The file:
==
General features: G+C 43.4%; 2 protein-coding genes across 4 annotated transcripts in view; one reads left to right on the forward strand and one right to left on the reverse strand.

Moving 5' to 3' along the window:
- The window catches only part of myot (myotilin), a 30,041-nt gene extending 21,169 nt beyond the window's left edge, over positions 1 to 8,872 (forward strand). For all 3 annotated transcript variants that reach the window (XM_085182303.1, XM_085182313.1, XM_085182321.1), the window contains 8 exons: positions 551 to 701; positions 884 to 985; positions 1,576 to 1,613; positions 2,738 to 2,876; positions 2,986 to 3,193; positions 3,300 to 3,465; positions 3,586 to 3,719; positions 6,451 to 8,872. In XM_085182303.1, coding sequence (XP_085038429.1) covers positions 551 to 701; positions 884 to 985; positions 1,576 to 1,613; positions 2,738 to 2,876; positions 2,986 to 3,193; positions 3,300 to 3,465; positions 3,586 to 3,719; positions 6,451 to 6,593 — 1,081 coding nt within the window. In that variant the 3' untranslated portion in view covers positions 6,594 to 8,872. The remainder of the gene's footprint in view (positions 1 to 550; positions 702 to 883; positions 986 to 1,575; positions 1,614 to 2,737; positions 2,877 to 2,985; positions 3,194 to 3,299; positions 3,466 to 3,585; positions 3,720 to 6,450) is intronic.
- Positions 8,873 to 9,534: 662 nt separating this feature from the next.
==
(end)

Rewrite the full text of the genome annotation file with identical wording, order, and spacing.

General features: G+C 43.4%; 2 protein-coding genes across 4 annotated transcripts in view; one reads left to right on the forward strand and one right to left on the reverse strand.

Moving 5' to 3' along the window:
- The window catches only part of myot (myotilin), a 30,041-nt gene extending 21,169 nt beyond the window's left edge, over positions 1 to 8,872 (forward strand). For all 3 annotated transcript variants that reach the window (XM_085182303.1, XM_085182313.1, XM_085182321.1), the window contains 8 exons: positions 551 to 701; positions 884 to 985; positions 1,576 to 1,613; positions 2,738 to 2,876; positions 2,986 to 3,193; positions 3,300 to 3,465; positions 3,586 to 3,719; positions 6,451 to 8,872. In XM_085182303.1, coding sequence (XP_085038429.1) covers positions 551 to 701; positions 884 to 985; positions 1,576 to 1,613; positions 2,738 to 2,876; positions 2,986 to 3,193; positions 3,300 to 3,465; positions 3,586 to 3,719; positions 6,451 to 6,593 — 1,081 coding nt within the window. In that variant the 3' untranslated portion in view covers positions 6,594 to 8,872. The remainder of the gene's footprint in view (positions 1 to 550; positions 702 to 883; positions 986 to 1,575; positions 1,614 to 2,737; positions 2,877 to 2,985; positions 3,194 to 3,299; positions 3,466 to 3,585; positions 3,720 to 6,450) is intronic.
- Positions 8,873 to 9,534: 662 nt separating this feature from the next.